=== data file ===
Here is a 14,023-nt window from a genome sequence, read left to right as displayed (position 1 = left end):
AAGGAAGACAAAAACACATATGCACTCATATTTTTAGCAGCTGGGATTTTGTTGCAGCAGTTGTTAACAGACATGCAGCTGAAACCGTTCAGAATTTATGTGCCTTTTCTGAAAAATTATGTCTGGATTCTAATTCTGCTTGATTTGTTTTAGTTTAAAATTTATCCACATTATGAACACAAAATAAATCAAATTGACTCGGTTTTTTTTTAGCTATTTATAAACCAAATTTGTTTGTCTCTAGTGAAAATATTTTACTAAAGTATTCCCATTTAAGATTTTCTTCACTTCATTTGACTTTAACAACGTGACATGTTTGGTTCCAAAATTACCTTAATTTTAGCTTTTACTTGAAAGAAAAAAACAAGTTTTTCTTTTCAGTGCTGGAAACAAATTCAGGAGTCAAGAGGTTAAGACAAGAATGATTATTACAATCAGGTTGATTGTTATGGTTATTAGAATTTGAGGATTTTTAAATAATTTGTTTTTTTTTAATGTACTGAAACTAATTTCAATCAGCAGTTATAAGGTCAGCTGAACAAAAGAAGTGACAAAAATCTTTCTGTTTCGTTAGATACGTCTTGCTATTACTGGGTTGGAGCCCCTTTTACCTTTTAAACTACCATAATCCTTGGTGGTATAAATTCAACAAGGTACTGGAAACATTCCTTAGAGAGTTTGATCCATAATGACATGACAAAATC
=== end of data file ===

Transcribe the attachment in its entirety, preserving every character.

Here is a 14,023-nt window from a genome sequence, read left to right as displayed (position 1 = left end):
AAGGAAGACAAAAACACATATGCACTCATATTTTTAGCAGCTGGGATTTTGTTGCAGCAGTTGTTAACAGACATGCAGCTGAAACCGTTCAGAATTTATGTGCCTTTTCTGAAAAATTATGTCTGGATTCTAATTCTGCTTGATTTGTTTTAGTTTAAAATTTATCCACATTATGAACACAAAATAAATCAAATTGACTCGGTTTTTTTTTAGCTATTTATAAACCAAATTTGTTTGTCTCTAGTGAAAATATTTTACTAAAGTATTCCCATTTAAGATTTTCTTCACTTCATTTGACTTTAACAACGTGACATGTTTGGTTCCAAAATTACCTTAATTTTAGCTTTTACTTGAAAGAAAAAAACAAGTTTTTCTTTTCAGTGCTGGAAACAAATTCAGGAGTCAAGAGGTTAAGACAAGAATGATTATTACAATCAGGTTGATTGTTATGGTTATTAGAATTTGAGGATTTTTAAATAATTTGTTTTTTTTTAATGTACTGAAACTAATTTCAATCAGCAGTTATAAGGTCAGCTGAACAAAAGAAGTGACAAAAATCTTTCTGTTTCGTTAGATACGTCTTGCTATTACTGGGTTGGAGCCCCTTTTACCTTTTAAACTACCATAATCCTTGGTGGTATAAATTCAACAAGGTACTGGAAACATTCCTTAGAGAGTTTGATCCATAATGACATGACAAAATC